Learning with New Literacies

In this chapter I expect to learn about new literacies and how to incorporate these new styles of writing into the classroom.

This chapter discusses many new technologies available to students today.  Some of these I am familiar with already, but many I have never heard of or used before.   I think it is exciting how much information is available to students and how many creative ways there are to use technology in the classroom.

Some of the new technologies that I have begun to use as a student are internet searches, blogs, on-line classes, library databases, on-line presentation builders like Prezi and youtube.

I have found that as a student, I don’t tend to use a new technology until I have an assignment that forces me to use them.  After struggling initially with the new technology, I usually become quite excited about the possibilities of the new tool.

This happened for me with Prezi.com.  I saw another student use it and was quite impressed.  On my own, I tried the site, but gave up quickly and went back to my familiar Powerpoint.  Then in another class, the instructor gave a tutorial and required us to use prezi in an assignment.  The first few attempts were frustrating, but once I learned how to use it, I found I liked it and have used it on my own since then.

This blog is another example of learning a new technology while learning content in the classroom.  I have been interested in creating a blog for a long time.   However, until I had to do it as an assignment, I never made the time.  Now having had a little experience with blogging in this class, I feel a bit more confident.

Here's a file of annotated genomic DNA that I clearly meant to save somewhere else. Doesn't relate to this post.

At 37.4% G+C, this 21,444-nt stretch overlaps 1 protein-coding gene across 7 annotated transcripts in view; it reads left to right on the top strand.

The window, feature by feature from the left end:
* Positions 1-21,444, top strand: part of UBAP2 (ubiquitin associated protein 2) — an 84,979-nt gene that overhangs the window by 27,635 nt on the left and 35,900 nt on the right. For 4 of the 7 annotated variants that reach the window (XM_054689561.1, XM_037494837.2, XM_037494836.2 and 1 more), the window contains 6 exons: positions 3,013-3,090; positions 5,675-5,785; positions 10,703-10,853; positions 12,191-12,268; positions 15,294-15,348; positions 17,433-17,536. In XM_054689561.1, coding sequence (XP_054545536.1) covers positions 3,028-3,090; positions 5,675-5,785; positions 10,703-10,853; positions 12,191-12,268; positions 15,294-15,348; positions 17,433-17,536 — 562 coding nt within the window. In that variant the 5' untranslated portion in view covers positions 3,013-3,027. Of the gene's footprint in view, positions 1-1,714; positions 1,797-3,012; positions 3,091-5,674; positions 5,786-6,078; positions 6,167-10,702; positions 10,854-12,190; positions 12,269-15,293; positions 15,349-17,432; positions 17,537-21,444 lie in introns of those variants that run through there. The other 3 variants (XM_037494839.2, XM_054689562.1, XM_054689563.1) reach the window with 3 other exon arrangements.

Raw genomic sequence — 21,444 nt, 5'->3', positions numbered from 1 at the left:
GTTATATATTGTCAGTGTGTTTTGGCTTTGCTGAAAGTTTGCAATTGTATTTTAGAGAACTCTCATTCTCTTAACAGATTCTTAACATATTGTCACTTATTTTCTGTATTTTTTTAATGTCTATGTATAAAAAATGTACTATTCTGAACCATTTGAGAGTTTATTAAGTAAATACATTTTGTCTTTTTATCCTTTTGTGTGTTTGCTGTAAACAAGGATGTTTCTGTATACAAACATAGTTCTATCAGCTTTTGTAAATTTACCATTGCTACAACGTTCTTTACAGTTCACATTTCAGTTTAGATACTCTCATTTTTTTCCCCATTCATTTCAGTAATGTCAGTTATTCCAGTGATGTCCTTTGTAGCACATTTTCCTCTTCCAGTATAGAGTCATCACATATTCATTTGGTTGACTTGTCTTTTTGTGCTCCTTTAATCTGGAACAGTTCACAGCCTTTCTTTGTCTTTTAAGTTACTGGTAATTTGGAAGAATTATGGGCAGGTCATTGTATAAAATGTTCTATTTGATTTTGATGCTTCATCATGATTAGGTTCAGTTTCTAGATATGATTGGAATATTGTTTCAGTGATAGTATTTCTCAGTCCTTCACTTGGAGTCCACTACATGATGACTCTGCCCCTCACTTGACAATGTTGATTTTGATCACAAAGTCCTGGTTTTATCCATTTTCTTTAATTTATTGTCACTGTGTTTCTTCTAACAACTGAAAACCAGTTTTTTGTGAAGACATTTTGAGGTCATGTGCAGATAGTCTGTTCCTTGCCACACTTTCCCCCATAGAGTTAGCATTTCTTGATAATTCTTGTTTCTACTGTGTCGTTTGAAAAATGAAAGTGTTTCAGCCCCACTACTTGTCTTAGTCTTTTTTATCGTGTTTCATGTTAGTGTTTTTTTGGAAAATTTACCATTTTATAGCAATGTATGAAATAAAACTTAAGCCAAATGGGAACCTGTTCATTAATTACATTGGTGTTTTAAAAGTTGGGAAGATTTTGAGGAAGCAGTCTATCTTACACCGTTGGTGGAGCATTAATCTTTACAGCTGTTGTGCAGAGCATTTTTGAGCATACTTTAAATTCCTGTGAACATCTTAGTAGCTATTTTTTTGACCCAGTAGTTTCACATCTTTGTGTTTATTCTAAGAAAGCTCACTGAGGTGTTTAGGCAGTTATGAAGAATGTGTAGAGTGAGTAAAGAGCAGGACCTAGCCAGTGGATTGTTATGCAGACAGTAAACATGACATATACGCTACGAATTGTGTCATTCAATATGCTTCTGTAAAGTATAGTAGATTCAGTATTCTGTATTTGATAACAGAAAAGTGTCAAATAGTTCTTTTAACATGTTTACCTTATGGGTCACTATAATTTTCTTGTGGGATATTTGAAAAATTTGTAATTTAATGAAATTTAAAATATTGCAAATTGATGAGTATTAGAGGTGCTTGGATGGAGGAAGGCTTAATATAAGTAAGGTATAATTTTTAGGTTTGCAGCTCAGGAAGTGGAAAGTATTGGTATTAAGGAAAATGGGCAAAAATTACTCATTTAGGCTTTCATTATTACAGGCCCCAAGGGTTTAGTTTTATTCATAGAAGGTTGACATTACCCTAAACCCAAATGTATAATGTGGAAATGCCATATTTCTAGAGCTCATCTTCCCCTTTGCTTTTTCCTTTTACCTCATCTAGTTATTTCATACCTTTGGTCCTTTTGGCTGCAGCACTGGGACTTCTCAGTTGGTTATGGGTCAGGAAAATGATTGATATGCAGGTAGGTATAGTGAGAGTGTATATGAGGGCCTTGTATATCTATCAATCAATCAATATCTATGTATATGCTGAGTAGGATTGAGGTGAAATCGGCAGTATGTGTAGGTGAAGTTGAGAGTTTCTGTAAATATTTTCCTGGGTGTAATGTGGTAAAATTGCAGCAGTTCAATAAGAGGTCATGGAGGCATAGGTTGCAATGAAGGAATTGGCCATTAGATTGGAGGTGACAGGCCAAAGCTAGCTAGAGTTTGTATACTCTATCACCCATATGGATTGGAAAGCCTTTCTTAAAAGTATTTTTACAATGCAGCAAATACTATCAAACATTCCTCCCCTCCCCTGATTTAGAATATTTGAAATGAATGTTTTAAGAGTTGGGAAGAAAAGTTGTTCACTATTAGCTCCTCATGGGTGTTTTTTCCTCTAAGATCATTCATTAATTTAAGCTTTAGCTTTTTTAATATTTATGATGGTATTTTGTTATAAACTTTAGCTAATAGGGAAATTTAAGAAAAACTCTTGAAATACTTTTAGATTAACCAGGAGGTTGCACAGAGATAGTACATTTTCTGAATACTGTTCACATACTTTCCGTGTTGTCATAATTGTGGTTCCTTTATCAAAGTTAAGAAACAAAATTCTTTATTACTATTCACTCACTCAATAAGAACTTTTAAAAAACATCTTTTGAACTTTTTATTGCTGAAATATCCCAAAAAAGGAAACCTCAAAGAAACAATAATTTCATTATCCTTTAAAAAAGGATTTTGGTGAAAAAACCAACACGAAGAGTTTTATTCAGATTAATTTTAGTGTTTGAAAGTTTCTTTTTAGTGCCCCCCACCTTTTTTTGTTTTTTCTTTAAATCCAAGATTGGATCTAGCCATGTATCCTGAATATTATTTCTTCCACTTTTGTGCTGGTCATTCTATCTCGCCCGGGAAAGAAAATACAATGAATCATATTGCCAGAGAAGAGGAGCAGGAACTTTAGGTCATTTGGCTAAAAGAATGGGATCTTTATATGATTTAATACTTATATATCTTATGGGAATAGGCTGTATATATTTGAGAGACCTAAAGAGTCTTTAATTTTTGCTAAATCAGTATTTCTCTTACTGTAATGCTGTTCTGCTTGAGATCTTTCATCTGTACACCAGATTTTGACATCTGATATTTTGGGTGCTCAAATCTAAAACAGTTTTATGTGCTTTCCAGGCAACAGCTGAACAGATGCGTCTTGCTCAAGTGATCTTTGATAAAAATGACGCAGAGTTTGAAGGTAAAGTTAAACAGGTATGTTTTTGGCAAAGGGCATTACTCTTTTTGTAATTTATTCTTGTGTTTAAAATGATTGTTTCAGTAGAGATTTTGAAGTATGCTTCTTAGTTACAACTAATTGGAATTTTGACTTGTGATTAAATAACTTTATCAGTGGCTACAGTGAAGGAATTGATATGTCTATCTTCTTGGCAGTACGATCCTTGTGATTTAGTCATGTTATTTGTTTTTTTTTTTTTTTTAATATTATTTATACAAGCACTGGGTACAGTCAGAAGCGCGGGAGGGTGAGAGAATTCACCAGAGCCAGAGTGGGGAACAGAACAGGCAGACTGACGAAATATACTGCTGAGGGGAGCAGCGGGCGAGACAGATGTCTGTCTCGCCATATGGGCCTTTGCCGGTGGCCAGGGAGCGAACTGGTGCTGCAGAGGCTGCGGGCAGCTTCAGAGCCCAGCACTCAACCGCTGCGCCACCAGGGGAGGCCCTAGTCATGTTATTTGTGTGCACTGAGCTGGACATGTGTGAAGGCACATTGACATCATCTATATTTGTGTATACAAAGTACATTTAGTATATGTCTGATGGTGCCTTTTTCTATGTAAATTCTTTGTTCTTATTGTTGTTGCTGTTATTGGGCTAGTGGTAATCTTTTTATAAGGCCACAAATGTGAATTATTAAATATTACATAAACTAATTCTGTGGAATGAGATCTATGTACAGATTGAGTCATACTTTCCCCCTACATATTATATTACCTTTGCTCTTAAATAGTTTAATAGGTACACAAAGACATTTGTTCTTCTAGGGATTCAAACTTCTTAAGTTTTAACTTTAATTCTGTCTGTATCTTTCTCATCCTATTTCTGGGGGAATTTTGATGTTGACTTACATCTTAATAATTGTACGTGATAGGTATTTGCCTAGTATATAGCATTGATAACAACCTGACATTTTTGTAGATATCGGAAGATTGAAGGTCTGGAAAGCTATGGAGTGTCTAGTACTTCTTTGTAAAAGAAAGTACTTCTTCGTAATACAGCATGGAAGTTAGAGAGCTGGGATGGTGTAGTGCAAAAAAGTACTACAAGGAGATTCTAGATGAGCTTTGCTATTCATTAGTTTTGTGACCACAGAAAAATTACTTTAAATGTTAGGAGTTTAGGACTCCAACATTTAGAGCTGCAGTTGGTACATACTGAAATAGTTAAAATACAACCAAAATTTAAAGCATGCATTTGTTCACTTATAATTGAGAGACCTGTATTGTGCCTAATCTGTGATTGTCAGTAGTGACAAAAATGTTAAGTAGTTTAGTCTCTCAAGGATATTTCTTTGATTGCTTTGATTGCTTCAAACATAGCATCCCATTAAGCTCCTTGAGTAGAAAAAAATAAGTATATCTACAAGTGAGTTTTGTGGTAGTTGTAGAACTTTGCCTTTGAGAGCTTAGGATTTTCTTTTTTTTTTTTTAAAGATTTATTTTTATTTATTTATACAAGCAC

I would like to think of ways to integrate technology into my classroom when I become a teacher.  I think it is a great way to help students who haven’t used new technology to start to use it and also a way to guide those students who currently use the new technology recreationally to find academic uses for it.

I have seen teachers use Moodle in their classrooms and would really like to learn that.  The teacher I have seen use it put everything from the course syllabus, daily assignments, study guides, and links to additional information and games.  I think this would be an excellent to use technology in the classroom.  It provides an organized storage of class information that can be access after school by both students and parents.

I think one thing that teachers do have to be aware of, however, is that there are still some students who don’t have access to internet at home.  I guess a caution is to always make sure there is time for those students to use the internet in the classroom or at the library.

One of the ideas in the chapter that was intriguing was teaching students to embed hyperlinks in their writing and then discuss the difference between pen and paper writing and electronic documents with hyperlinks.  This could really motivate students to delve more deeply into subjects as they connect to additional information through hyperlinks.

A converse way that I once used new literacies to engage students was with a class I was subbing.  In that class we were reading through text from a textbook.  I was reading it out loud to the class and we came to part where the text direction to a section with additional information.  As I turned to that page, the class protested that they never read that stuff.  I explained that it was just like clicking on a hyperlink on a webpage. We can click and get some additional information and return to the original text.  We “clicked” over to page and read the additional information.   The students seemed to grasp the idea when it was explained that way.

There are so many resources available to teachers over the internet now and even through the creators of textbooks.  I think the big challenge will be to make a commitment to integrating technology and choosing a few new ways with each unit.